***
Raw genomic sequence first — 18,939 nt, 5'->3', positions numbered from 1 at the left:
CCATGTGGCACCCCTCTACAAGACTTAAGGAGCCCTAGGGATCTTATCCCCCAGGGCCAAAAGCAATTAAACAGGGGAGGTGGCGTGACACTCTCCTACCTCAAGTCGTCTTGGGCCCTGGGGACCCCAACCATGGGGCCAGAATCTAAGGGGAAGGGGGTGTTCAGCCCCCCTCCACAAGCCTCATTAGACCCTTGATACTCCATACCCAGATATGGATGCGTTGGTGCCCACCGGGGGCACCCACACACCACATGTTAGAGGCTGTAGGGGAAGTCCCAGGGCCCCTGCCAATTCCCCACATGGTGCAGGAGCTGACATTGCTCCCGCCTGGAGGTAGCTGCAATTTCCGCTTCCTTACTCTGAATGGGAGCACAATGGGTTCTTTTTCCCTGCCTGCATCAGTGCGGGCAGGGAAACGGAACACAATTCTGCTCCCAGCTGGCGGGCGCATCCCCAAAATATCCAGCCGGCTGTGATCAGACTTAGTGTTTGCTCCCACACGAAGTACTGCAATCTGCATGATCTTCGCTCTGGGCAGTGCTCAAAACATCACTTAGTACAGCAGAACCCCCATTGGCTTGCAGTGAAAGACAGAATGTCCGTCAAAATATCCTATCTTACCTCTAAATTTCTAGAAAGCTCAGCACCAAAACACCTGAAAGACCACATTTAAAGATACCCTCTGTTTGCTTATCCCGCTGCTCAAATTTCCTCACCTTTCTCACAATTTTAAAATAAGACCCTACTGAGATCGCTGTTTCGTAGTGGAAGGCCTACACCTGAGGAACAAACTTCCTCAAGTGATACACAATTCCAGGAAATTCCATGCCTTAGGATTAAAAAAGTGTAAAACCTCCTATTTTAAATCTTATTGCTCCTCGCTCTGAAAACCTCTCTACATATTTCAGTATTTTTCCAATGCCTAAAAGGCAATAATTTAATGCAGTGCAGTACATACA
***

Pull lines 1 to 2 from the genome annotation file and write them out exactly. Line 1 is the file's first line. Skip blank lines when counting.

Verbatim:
Raw genomic sequence first — 18,939 nt, 5'->3', positions numbered from 1 at the left:
CCATGTGGCACCCCTCTACAAGACTTAAGGAGCCCTAGGGATCTTATCCCCCAGGGCCAAAAGCAATTAAACAGGGGAGGTGGCGTGACACTCTCCTACCTCAAGTCGTCTTGGGCCCTGGGGACCCCAACCATGGGGCCAGAATCTAAGGGGAAGGGGGTGTTCAGCCCCCCTCCACAAGCCTCATTAGACCCTTGATACTCCATACCCAGATATGGATGCGTTGGTGCCCACCGGGGGCACCCACACACCACATGTTAGAGGCTGTAGGGGAAGTCCCAGGGCCCCTGCCAATTCCCCACATGGTGCAGGAGCTGACATTGCTCCCGCCTGGAGGTAGCTGCAATTTCCGCTTCCTTACTCTGAATGGGAGCACAATGGGTTCTTTTTCCCTGCCTGCATCAGTGCGGGCAGGGAAACGGAACACAATTCTGCTCCCAGCTGGCGGGCGCATCCCCAAAATATCCAGCCGGCTGTGATCAGACTTAGTGTTTGCTCCCACACGAAGTACTGCAATCTGCATGATCTTCGCTCTGGGCAGTGCTCAAAACATCACTTAGTACAGCAGAACCCCCATTGGCTTGCAGTGAAAGACAGAATGTCCGTCAAAATATCCTATCTTACCTCTAAATTTCTAGAAAGCTCAGCACCAAAACACCTGAAAGACCACATTTAAAGATACCCTCTGTTTGCTTATCCCGCTGCTCAAATTTCCTCACCTTTCTCACAATTTTAAAATAAGACCCTACTGAGATCGCTGTTTCGTAGTGGAAGGCCTACACCTGAGGAACAAACTTCCTCAAGTGATACACAATTCCAGGAAATTCCATGCCTTAGGATTAAAAAAGTGTAAAACCTCCTATTTTAAATCTTATTGCTCCTCGCTCTGAAAACCTCTCTACATATTTCAGTATTTTTCCAATGCCTAAAAGGCAATAATTTAATGCAGTGCAGTACATACA